BANGKOK — Authorities in Thailand said Monday that 442 people died in traffic accidents during the just concluded traditional New Year holiday—a 21 percent rise over the same period last year despite stern efforts to curb drunken and unsafe driving.
It was the highest number of Songkran holiday deaths since 476 were reported in 2006. The weeklong holiday has been dubbed the “Seven Days of Death,” though Thailand has the second-worst record in the world for annual traffic fatalities.
There were 3,337 accidents during the week ending Sunday, with motorcycles accounting for more than 81 percent of the total, followed by pickup trucks, the Road Safety Directing Centre announced. Drunken driving was blamed for just over one-third of the accidents, and speeding for just under another third. Road injuries for the week totaled 3,656.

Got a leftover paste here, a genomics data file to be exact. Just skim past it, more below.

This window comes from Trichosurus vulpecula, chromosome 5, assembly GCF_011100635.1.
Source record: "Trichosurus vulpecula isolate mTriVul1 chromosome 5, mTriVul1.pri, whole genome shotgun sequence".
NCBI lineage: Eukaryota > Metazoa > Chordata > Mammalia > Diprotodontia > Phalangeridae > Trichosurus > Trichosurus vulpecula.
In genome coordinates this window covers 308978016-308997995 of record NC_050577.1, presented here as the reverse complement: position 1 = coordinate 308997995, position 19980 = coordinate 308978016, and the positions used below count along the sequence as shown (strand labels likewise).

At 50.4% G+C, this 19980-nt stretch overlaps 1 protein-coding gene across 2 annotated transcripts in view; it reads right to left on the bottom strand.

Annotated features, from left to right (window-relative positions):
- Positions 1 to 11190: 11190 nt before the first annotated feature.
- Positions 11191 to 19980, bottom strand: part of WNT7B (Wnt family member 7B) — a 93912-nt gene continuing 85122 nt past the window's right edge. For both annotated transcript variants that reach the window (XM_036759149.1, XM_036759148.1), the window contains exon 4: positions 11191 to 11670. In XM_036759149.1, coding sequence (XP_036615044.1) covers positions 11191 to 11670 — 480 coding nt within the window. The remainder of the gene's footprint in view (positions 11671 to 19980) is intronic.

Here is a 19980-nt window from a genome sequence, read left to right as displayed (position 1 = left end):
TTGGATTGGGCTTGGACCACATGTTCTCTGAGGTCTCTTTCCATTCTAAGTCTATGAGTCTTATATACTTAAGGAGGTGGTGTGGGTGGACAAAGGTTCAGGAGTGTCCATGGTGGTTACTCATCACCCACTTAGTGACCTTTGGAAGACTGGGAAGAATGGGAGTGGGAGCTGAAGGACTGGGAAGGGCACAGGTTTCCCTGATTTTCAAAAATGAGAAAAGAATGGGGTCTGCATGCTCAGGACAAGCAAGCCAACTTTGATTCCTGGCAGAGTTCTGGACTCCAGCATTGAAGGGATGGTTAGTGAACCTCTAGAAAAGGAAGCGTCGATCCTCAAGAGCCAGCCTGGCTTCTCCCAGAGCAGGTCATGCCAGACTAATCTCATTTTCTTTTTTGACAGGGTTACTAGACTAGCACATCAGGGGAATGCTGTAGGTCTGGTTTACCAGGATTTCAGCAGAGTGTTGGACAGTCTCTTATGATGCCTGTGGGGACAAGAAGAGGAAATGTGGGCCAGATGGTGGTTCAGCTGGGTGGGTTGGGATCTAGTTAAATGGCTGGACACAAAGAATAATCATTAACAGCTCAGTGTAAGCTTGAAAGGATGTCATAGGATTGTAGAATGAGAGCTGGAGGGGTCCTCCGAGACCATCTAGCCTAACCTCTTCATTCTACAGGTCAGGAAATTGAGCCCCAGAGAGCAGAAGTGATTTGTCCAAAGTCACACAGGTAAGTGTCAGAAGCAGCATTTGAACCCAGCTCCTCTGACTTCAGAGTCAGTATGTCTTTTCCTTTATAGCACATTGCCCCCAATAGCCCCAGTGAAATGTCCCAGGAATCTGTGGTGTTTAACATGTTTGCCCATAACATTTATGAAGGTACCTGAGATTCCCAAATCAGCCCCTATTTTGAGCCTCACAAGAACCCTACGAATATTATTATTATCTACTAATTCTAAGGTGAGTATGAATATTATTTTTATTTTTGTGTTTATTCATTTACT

The government had sought to curb accidents during the holiday by deploying 20,000 officials to checkpoints and ordering drunken drivers’ vehicles to be impounded and their licenses revoked. Rewards were also offered to police making the most number of drunken-driving arrests.
Deputy Government Spokesman Weerachon Sukondhapatipak blamed the high accident rate on unsafe road design and lack of discipline among Thai drivers.
“Not only villagers, but educated people, who have been to developed countries, they obey laws in those countries but they don’t do it here no matter how strict the laws are, how many officers were patrolling or doing their jobs at checkpoints,” he said.